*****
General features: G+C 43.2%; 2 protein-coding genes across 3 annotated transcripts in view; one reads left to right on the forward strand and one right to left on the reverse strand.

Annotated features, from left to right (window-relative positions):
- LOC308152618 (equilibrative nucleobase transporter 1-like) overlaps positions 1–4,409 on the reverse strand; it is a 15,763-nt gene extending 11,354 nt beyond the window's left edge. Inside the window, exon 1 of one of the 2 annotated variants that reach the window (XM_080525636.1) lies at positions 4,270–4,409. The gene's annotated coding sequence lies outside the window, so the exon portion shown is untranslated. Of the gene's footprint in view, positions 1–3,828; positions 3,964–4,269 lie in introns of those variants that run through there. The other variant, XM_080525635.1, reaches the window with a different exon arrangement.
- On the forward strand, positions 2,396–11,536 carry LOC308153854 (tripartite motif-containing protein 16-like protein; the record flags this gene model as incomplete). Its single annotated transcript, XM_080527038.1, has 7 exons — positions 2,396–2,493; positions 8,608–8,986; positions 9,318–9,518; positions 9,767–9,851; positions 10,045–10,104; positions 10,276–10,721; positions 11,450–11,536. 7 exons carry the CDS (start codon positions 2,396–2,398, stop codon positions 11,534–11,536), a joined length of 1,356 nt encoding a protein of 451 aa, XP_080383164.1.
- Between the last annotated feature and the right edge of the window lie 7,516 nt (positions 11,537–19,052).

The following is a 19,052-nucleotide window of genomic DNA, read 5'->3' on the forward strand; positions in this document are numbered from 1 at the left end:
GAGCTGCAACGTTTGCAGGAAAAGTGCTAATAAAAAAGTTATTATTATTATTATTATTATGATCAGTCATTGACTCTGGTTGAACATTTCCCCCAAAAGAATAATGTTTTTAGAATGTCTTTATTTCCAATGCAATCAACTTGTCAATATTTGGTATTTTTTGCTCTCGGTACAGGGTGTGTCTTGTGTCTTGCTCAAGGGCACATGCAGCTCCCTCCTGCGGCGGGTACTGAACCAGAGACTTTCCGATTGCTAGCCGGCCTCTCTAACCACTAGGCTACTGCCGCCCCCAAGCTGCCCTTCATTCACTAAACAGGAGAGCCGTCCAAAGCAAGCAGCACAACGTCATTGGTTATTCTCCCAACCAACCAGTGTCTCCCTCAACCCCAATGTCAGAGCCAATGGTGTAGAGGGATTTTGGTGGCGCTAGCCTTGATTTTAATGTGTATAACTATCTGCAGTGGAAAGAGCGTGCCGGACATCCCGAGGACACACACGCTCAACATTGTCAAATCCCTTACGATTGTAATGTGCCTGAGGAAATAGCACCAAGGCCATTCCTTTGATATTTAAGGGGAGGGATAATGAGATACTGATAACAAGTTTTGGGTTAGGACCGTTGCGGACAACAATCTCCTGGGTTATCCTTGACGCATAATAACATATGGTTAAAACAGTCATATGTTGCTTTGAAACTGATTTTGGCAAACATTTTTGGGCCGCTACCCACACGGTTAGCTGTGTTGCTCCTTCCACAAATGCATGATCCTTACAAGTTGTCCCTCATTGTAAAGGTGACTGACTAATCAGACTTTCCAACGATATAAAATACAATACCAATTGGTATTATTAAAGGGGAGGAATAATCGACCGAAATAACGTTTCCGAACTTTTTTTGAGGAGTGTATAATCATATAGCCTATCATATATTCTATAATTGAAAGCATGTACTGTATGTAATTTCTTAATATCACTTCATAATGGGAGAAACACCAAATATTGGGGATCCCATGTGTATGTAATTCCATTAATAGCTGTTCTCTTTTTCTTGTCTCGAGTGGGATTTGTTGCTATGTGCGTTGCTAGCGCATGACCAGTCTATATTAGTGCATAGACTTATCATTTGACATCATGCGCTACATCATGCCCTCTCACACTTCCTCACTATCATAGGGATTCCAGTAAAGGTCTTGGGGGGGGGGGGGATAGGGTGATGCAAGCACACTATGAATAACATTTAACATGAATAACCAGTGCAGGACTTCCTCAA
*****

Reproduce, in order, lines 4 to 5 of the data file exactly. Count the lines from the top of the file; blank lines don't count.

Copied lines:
- On the forward strand, positions 2,396–11,536 carry LOC308153854 (tripartite motif-containing protein 16-like protein; the record flags this gene model as incomplete). Its single annotated transcript, XM_080527038.1, has 7 exons — positions 2,396–2,493; positions 8,608–8,986; positions 9,318–9,518; positions 9,767–9,851; positions 10,045–10,104; positions 10,276–10,721; positions 11,450–11,536. 7 exons carry the CDS (start codon positions 2,396–2,398, stop codon positions 11,534–11,536), a joined length of 1,356 nt encoding a protein of 451 aa, XP_080383164.1.
- Between the last annotated feature and the right edge of the window lie 7,516 nt (positions 11,537–19,052).